Twig Macros

Macros are to Twig what functions are to PHP. They help the developer reuse certain repeatable elements, and they give an additional clean and organized look to the final code. So here is a quick an easy Macro tutorial for Twig.

Aims of this tutorial :

  • Create a simple twig macro
  • Include it and use it in a template
  • Create a second macro that makes use of the first one

Resources :

Versions :

  • Symfony 3.4 (LTS), but should work with all 3+ versions
  • Twig 2.0

Let’s get started !

Part 1 : Context

Let’s suppose we have an entity that holds phone numbers : Phone (prefix, number, type)

  • prefix : array of numbers and special characters such as ()+, nullable
  • number: array of numbers,  not null
  • type: string, not null, can take two values ‘home’ and ‘cell’

What we want is to have a macro that takes a Phone objects and outputs its content, styled nicely.

Part 2 : Creating the Macro

Macros are written directly into twig files, so I am creating phone_tools.html.twig for this one.

The files containing macros are no different from any other template files. So they can be stored anywhere within Symfony’s Resources folders (either in the app folder or the individual bundles folders). As far as I am concerned, I always place them along side with the other template files of the same entity.

So in this example, I would store my file like this : src/Playground/CookiejarBundle/Resources/views/Phone/phone_tools.html.twig

Macros start with {% macro style_number(phone) %} and end with {% endmacro %}

Macros can receive as many arguments as needed, and all the arguments are always optional.

So here is what our style_phone macro may look like :

{% macro style_phone(phone) %}

    {% if phone is not null %}
    
        <div class="widget yellow-bg">
            <div class="row">
                <div class="col-xs-4">
                    {% if phone.type == 'cell' %}
                        <i class="fa fa-mobile fa-5x"></i>
                    {% else %}
                        <i class="fa fa-phone fa-5x"></i>
                    {% endif %}
                </div>
                <div class="col-xs-8 text-right">
                    {% if phone.type == 'cell' %}
                        <span> Cell </span>
                    {% else %}
                        <span> Home </span>
                    {% endif %}
                    
                    <h2 class="font-bold">
                        {% if phone.prefix is not null %}{{ phone.prefix }}{% endif %} {{ phone.number }}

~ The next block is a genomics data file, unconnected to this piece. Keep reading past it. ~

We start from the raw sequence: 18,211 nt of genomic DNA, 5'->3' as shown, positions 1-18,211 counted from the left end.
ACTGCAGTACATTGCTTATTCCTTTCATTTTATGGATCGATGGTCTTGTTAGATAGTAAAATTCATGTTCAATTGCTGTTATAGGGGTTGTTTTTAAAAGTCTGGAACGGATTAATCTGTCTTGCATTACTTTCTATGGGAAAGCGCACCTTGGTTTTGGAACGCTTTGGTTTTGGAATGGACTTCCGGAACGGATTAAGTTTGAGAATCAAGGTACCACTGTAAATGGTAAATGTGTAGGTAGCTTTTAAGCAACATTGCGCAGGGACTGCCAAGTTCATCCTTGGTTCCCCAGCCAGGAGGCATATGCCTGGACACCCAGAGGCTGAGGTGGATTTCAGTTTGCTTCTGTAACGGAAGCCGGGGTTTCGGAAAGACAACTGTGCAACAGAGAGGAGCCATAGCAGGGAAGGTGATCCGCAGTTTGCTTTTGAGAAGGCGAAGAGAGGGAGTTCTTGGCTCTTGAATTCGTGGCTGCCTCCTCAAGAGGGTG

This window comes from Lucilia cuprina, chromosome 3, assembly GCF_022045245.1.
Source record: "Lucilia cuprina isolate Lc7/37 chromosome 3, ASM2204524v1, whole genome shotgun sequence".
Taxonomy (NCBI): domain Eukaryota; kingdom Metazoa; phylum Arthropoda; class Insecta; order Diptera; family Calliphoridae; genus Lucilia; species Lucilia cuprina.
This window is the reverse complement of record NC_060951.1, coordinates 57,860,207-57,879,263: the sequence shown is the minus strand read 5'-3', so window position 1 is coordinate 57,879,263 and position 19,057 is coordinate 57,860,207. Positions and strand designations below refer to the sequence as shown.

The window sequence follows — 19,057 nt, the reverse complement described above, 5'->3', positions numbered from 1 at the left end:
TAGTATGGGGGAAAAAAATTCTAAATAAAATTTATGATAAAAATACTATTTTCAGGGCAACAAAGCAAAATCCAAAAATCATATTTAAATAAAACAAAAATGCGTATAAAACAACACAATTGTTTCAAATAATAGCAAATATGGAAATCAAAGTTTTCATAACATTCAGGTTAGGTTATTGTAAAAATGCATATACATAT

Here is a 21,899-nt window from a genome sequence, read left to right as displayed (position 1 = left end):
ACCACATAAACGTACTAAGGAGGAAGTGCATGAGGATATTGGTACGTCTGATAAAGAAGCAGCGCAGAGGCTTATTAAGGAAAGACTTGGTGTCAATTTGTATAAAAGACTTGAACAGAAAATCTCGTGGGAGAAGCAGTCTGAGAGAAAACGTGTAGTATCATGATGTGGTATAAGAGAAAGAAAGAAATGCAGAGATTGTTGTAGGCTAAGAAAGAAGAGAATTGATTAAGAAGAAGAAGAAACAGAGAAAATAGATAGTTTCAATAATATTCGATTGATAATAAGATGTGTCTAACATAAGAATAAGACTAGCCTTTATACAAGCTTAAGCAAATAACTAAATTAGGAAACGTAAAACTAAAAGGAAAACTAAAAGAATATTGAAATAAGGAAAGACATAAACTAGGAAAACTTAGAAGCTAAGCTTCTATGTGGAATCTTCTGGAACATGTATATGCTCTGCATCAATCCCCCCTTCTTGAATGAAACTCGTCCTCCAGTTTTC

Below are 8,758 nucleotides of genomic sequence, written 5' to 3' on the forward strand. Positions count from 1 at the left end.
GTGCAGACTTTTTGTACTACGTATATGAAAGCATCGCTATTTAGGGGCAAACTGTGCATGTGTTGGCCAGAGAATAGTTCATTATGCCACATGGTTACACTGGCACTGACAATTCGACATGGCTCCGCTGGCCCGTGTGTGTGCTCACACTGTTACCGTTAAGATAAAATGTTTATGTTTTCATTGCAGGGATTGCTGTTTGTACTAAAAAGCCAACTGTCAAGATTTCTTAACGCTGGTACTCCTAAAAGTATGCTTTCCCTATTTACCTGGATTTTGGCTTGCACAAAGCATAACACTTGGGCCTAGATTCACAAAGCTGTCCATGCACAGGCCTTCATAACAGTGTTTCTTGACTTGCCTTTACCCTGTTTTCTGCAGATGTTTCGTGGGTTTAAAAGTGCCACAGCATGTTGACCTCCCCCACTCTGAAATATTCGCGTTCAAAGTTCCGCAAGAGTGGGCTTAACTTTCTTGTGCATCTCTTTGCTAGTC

</h2>
                </div>
            </div>
        </div>
        
    {% endif %}
    
{% endmacro %}

Let’s take a closer look :

  • First of all, we need to check that our main argument is not null (line 3)
  • Next we start building our output (lines 5-7)
  • Depending on the type (cell or home), we add a different icon (lines 8-12), and different labels (lines 15-19)
  • The last thing we add is the actual number with or without its prefix (line 22)

Now that our macro is done, we can use it anywhere in the templates to style phone objects.

Part 3 : Using the Macro

In order to use the macro, it first needs to be imported. So let’s suppose we need to use the macro in a template phonebook.html.twig . So we add the following line to the template file :

{% import "@CookiejarBundle/Phone/phone_tools.html.twig" as phone_tools %}

Of course, I could have given it a different alias than phone_tools, but I like to keep things coherent.

Usage :

{{ phone_tools.style_phone(phone) }}

Part 4 : Macros using Macros

Next, let’s suppose that our phones belong to a list of contacts :

Phone (contact #, prefix, number, type)

Contact (phones #, name)

  • The Phone class has a new member of type Contact (@ManyToOne(targetEntity="Contact", inversedBy="phones"))
  • The Contact class has an array of Phones (@OneToMany(targetEntity="Phone", mappedBy="contact"))

In order to create a phone-book for a list of contacts, we will be using a second macro create_phonebook , which makes use of the style_phone macro we created before.

Both macros can be placed in the same template, or in different templates. In all cases, the first macro needs to be imported before it can be used in the second. If both macros share the same template, the first one can be imported into the second using the twig variable _self .

{% macro create_phonebook(contacts) %}

    {% import _self as phone_tools %}

    {% if contacts is not null %}
        {% for contact in contacts %}
            {% if contact.phones is not null %}
                {% for phone in contact.phones %}
                
                    {{ phone_tools.style_phone(phone) }}
                    
                {% endfor %}
            {% endif %}
        {% endfor %}
    {% endif %}

{% endmacro %}
  • First of all, we import the first macro (line 3)
  • Next, we circle through the contacts and for each contacts through its phone numbers (lines 5-8)
  • And for each phone we use the style_phone macro to generate its template block

As with the first example, we need to import our macro template file before using the macro :

{% import "@CookiejarBundle/Phone/phone_tools.html.twig" as phone_tools %}

And then we can use both of our macros :

{{ phone_tools.style_phone(phone) }}

{{ phone_tools.create_phonebook(phone) }}

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